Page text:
© 2018 Miraculo Inc. All Rights Reserved
The Endogenous Cannabinoid System (ECS) is concerned with the regulation of several essential peripheral and central physiological effects. Despite the multitude of actions performed by the ECS, the major focus of this paper is on its ability to control cellular proliferation since this opens entirely new therapeutic opportunities, like being used as an antitumor agent. Synthetic and endogenous cannabinoids can induce apoptosis of various tumor cells in-vivo and in culture. This paper will focus on the mechanism that underlies the effects of cannabinoids on tumor growth and its therapeutic application potentials.
Here is the full scientific article if you wish to download it.
There are still gray areas regarding the mechanism surrounding effects of cannabinoids on tumor growth. Cannabinoids apoptosis induction has its foundation in ceramide production, ceramide being a sphingolipid messenger generated universally during apoptosis and a cellular messenger.
Two peaks of ceramide can be generated by exposing glioma cells to cannabinoid triggers. The mechanism via which cannabinoids produce ceramide has to do with the activation of serine palmitoyltransferase and de novo synthesis of ceramide. The prostate cells have also been shown to produce ceramide. Induction of apoptosis by anticancer drugs equally involves de novo ceramide biosynthesis. Also, a sustained and slow elevation of ceramide has been traced to the effector phase of death stimuli.
Caspases contribute to the effects of cannabinoids on tumor growth and are involved in the regulation of apoptotic death, caspases being a series of cysteine proteases that have specificity for aspartic acid residues, which gets activated during apoptosis. Caspases are divided into executioner caspases activated by proteolytic cleavage by other caspases and initiator caspases activated by protein-protein interaction. Cannabinoid agonists in certain cells can activate the major executioner caspase-3. Anandamide induces Caspase-3 activation measured by its protease activity and apoptosis of the rat pheochromocytoma PC-12 cells. The induction can, however, be prevented by N-acetylcysteine antioxidant. THC-induced apoptotic death accompanies the activation of caspase-3 by a CB1 receptor-dependent mechanism in cortical neurons.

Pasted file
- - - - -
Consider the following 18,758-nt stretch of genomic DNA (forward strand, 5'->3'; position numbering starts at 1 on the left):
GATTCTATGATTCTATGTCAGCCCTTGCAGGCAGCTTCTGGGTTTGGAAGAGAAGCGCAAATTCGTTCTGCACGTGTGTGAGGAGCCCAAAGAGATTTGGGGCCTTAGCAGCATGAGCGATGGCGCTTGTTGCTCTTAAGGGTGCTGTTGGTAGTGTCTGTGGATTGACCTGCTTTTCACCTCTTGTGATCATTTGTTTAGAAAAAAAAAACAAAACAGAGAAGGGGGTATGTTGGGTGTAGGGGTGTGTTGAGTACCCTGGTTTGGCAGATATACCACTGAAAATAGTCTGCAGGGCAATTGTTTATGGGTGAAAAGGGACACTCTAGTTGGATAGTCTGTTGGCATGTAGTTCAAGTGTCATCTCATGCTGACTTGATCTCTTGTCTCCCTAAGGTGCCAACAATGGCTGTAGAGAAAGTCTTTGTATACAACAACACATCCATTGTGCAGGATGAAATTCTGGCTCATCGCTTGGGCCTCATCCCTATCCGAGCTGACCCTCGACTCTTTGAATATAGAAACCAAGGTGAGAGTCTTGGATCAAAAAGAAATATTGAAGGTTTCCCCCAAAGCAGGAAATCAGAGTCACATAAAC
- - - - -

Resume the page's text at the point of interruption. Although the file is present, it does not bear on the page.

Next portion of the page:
Only limited results have been achieved from the studies involving prevention or risk of smoking and marijuana smoking. The outcomes of the results obtained are equally controversial. The first effort involves separating cannabinoids or THC effects from marijuana tar pyrolysis products. Multiple substances in marijuana that may work antagonistically, additively and synergistically manifest when taken together during marijuana smoking. Cannabis smoking can increase the risk of cancer of the lungs and aero-digestive tracts. There is equally a higher risk of airway biopsies histopathologic alterations with marijuana smoking, which is similar to what results from tobacco smoking.
Also, carcinogen-metabolizing enzyme CYP1A1 mRNA is increased by THC and marijuana tar extracts. This is a key step in tobacco-related cancer development. It has been shown via several publications that the smoking of cannabis can contribute to head and neck cancer development. However, no relationship between higher risk of cancer and marijuana use in another study conducted with 64855 participants. Bear in mind that the rate of respiratory tract cancers increases in individuals above 60 years.
The situation above is different from endocrine-related tumors. Also, a study shows that there is an increase in prostate cancer risk in males that have never smoked tobacco but have smoked cannabis. There is a relationship between cervical cancer and the use of cannabis in women. Endocrine tumor development can equally increase in rats when treated with marijuana after being treated with gamma irradiation.
Some epidemiological studies are already published about the action of isolated cannabinoids and THC on the development of cancer in humans. The effort is ongoing about clinical studies of the anti-tumoral effect of THC. The in-vivo experiments on the anticancer effects of THC along with other cannabinoids was done in experimental animals.
Synthetic chemists and biochemists have made paralleled efforts during the past years and have recorded meaningful progress in cellular proliferation regulation involving cannabis use. The various studies have led to the development of synthetic agents useful as valuable tools for elucidating some of the pathways underlying cannabinoids’ mechanism of action.
Most of the studies and results obtained above regarding the effects of cannabinoids on tumor growth were carried out in vitro or in vivo in experimental animals. Further studies are required to properly determine the actual effects of cannabis on tumor growth in humans, especially in terms of cannabinoid delivery.